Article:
15 July 2003 Although Afghanistan has one of the world’s highest maternal mortality rates, mothers and infants in north-west Kabul now have a far better chance of surviving childbirth following the inauguration of a modern hospital rebuilt and refurbished with support from the Government of Italy and the United Nations Population Fund (UNFPA).
The Khair Khana Hospital, once filthy, overcrowded and woefully under-equipped, now has a clean delivery room and an up-to-date operating theatre where Caesarean sections can be performed. Its capacity has doubled, and the hospital can now handle some 30 to 40 deliveries per day. The facility serves a poor, densely populated area with a population of 1 million in the north-western section of the Afghan capital.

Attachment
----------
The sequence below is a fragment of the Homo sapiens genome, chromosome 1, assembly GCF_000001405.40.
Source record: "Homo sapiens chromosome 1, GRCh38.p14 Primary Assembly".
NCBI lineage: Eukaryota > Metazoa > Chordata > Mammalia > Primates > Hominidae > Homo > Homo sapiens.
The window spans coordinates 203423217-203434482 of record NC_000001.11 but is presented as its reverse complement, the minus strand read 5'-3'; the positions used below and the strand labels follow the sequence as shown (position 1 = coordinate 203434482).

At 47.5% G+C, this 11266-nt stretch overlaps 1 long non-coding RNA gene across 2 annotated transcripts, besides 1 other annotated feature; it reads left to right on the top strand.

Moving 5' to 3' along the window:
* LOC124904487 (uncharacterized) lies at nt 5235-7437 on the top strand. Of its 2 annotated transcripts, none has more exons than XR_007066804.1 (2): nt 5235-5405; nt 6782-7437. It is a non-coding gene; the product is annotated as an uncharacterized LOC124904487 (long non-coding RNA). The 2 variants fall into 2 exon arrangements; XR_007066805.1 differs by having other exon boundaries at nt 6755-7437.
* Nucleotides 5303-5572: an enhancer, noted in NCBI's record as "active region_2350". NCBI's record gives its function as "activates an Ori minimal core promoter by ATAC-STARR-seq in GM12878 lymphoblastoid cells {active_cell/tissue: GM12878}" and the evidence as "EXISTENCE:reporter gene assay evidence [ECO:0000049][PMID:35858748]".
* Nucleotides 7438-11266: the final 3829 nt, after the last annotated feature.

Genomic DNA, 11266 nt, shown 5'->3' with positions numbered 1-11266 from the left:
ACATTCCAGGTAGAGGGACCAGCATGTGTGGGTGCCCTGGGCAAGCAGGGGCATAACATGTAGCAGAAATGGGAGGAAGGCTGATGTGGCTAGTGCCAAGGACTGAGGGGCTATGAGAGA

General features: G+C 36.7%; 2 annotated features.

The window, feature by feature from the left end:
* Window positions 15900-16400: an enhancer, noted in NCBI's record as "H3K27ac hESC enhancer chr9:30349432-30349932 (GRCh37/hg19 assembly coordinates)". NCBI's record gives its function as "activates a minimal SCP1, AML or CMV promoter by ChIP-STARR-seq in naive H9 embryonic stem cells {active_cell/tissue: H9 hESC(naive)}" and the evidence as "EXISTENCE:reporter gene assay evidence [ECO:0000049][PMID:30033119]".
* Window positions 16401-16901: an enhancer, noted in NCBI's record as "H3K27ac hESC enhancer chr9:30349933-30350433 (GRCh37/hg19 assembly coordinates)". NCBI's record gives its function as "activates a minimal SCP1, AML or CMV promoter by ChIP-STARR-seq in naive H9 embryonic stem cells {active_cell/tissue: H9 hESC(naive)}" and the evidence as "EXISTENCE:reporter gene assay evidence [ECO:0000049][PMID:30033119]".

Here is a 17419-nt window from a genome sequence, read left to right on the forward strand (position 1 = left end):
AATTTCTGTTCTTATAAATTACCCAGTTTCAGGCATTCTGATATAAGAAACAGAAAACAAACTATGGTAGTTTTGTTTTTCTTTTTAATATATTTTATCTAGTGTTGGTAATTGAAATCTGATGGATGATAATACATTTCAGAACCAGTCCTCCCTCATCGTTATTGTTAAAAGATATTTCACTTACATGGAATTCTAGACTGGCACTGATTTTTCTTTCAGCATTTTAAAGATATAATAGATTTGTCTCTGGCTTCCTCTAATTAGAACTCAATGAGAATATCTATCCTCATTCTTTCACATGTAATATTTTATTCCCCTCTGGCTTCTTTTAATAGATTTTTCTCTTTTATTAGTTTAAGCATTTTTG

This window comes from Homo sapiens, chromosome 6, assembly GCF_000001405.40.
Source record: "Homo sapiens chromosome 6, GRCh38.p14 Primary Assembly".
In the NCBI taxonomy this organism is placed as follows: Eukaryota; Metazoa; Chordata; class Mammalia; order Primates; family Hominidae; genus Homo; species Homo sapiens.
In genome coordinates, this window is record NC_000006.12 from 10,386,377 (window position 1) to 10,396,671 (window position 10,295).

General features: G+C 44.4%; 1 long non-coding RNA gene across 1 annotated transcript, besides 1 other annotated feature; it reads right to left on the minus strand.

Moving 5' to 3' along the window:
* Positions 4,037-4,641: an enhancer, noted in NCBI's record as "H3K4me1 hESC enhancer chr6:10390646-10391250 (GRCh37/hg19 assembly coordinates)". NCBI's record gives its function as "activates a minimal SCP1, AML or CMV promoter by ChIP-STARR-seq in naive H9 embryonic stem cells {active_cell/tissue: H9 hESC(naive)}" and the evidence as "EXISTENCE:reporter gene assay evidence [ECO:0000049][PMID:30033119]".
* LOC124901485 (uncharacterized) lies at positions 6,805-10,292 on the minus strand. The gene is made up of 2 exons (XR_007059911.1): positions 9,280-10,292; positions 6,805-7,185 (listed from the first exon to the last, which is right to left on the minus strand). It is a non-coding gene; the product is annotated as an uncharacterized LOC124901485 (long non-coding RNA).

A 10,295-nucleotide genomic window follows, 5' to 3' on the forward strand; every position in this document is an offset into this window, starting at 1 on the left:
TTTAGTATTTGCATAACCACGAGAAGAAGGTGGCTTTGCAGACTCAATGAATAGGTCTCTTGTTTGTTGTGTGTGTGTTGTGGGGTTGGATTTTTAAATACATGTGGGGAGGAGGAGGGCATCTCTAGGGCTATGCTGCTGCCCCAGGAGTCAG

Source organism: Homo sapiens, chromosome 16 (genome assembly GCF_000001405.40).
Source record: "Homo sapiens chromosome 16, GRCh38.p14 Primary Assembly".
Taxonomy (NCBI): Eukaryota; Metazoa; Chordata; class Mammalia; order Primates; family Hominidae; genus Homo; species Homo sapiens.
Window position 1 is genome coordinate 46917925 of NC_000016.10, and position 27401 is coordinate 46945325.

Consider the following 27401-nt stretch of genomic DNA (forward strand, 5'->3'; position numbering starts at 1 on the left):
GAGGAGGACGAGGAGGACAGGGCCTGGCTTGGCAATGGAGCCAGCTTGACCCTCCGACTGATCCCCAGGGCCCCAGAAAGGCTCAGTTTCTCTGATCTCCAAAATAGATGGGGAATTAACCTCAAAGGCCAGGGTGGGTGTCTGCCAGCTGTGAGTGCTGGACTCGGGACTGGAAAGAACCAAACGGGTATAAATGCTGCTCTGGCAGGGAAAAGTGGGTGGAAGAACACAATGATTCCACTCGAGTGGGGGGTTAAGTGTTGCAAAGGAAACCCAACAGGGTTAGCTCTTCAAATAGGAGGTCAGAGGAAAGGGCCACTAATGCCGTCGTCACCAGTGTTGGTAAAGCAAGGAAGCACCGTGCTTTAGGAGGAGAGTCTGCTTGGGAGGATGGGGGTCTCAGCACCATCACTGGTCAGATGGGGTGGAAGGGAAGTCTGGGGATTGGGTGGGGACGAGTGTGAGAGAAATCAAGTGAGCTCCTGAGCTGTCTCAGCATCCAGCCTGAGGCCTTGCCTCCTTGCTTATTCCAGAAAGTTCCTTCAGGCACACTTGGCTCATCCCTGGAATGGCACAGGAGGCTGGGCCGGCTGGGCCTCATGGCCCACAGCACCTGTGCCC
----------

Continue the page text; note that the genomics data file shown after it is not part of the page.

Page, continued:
Before the refurbishing, officially inaugurated yesterday with the participation of UNFPA Deputy Executive Director Kunio Waki and the deputy head of the Italian Embassy, Carlo Batori, women who experienced complications during childbirth could not be treated at Khair Khana. There were only two maternity hospitals equipped for life-saving surgery, some 15 kilometres away, and there was no ambulance until UNFPA provided one last year.
Mr. Batori says the $2 million Italy provided for the reconstruction was “not a donation; it is an investment in human dignity.”
Afghanistan’s maternal mortality rate, one of the world’s highest, is estimated at 1,700 deaths per 100,000 live births. The vast majority of Afghan women have no access to medical care during pregnancy and childbirth. Most of the medical facilities that are available are run down and in dire need of trained personnel.